Applicants must also be disabled in a way that makes it impossible for them to work in any job for which they are qualified. Work experience, training and academic achievements may be reviewed to determine whether an applicant could complete the job tasks related to any position for which they are qualified.

Qualifying Due to Degenerative Disc Disease

Degenerative disc disease is a very common reason for people to apply for SSDI benefits. Unfortunately, it is typical for the Social Security Administration to deny applications that cite this condition as the reason for application. The reason for the high rate of denials relates to the objectivity of pain.

Applicants must collect evidence to show that their condition does not allow them to complete job tasks. It is essential for applicants to see a qualified medical professional on a regular basis. Tests including X-rays and CAT scans may be completed to determine how severe spinal problems may be. Medical providers should also keep detailed records of a patient’s ability to walk, sit and stand. Range of motion tests should be completed to determine whether the individual is able to lift and bend.

The most important component of the application process is providing evidence of disability. An applicant’s medical provider should be keeping records that outline symptoms, pain levels and the date of diagnosis.

Qualifying Due to Osteoarthritis

People who suffer from osteoarthritis are generally required to meet the conditions of one of the Social Security Administration’s listings in order to be approved for benefits. A diagnosis of spinal osteoarthritis is the first step to qualifying for benefits with this condition. One of the following complications must also be present in order for an application to be approved.

– The spinal nerve root is compressed in a way that severely limits range of motion.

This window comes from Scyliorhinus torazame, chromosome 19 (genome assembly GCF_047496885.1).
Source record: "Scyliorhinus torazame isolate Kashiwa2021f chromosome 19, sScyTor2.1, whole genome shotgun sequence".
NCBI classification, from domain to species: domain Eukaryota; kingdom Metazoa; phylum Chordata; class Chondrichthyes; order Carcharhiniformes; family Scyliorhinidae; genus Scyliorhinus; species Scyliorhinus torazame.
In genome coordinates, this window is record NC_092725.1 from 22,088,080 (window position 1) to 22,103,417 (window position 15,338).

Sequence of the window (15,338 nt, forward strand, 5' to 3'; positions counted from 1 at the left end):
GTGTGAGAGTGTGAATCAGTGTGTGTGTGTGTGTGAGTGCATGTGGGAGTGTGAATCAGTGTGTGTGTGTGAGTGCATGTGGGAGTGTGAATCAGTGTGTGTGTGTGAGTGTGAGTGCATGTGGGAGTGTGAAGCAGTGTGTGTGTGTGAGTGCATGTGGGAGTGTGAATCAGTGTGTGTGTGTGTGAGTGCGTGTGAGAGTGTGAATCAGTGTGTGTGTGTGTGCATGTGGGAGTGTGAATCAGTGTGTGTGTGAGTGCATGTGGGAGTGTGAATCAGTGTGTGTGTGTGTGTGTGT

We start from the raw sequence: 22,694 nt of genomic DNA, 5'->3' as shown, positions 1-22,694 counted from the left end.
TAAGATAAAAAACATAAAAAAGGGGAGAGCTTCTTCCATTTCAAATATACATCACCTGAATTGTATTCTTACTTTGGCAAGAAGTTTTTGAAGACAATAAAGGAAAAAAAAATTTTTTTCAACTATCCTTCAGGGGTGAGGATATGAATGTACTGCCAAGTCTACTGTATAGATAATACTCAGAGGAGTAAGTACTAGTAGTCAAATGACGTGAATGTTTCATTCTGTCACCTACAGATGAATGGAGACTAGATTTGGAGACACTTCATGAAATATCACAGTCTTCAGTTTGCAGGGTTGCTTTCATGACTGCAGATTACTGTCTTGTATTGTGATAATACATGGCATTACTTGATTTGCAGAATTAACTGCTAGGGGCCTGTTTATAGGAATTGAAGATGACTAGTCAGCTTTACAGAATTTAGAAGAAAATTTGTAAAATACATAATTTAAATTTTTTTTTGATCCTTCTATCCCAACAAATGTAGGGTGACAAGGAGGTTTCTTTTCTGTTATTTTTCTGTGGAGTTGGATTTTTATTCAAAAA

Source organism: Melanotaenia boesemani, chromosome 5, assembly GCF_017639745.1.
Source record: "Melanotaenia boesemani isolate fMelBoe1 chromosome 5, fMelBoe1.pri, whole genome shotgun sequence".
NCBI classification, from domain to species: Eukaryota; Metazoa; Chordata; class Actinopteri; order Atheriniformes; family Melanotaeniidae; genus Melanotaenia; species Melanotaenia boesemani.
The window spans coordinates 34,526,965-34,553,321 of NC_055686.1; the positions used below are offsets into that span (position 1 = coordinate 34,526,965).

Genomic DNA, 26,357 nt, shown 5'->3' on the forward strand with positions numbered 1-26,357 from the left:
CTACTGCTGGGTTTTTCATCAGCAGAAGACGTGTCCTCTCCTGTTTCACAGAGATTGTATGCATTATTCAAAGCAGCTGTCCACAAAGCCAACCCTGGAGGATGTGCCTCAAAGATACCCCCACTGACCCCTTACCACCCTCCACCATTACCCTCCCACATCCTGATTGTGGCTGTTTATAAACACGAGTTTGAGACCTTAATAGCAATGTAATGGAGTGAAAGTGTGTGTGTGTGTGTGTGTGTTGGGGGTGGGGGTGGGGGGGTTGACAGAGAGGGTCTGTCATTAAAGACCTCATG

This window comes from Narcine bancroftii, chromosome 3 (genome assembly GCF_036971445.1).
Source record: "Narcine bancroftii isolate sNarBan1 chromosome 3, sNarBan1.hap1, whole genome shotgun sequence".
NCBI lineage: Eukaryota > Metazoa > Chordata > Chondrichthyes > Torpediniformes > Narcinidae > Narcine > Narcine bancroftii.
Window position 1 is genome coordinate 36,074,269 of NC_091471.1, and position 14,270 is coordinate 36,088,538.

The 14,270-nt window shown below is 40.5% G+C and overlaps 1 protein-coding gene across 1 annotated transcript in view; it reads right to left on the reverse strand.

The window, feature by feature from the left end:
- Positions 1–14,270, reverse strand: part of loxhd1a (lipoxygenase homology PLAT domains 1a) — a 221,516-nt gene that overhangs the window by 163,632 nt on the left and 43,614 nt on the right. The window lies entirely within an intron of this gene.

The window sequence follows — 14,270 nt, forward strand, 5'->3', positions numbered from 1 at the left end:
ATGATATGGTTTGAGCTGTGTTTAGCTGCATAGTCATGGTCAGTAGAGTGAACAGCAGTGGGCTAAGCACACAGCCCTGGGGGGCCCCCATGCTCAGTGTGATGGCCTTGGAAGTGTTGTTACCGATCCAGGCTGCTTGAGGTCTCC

– A narrowing in the spinal canal makes it extremely difficult for the individual to walk.

– The arachnoid membrane in the spinal column is severely inflamed.

Determining Your Residual Functional Capacity

Residual functional capacity (RFC) is an assessment of an applicant’s abilities. A medical professional must complete an RFC form to allow the Social Security Administration to determine whether an individual is qualified for SSDI benefits.

The results of the RFC assessment determine whether an applicant is capable of completing any type of work. For example, some people with limited physical abilities are still able to complete sedentary work. Typing on a computer is a type of sedentary work. These results will be compared with the skills of the applicant to determine whether the individual could find work in a different position. Restrictions on the amount of weight a person can lift or the worker’s ability to stand for more than a few minutes may be placed after an RFC assessment is completed.

Getting Help From an Attorney

The process of applying for SSDI benefits can be confusing. The majority of applicants are denied after they have completed the initial application process, and many of these denials relate to a lack of adequate proof of disability. Appealing a denial can be frustrating, and disabled individuals who can no longer work may feel alone throughout the SSDI application process. Getting the SSDI benefits that are needed to pay for basic necessities is a must.

Experienced SSDI attorneys are able to guide applicants through the application process. These attorneys are knowledgeable about dealing with the Social Security Administration to meet all application requirements to give applicants their best chance at being approved. Consult with an SSDI attorney to ease the burden of applying for SSDI benefits.

Ruth F. Kolb, Esquire has been practicing social security disability law since 2003 handling all levels of representation from initial claims through all stages of appeal.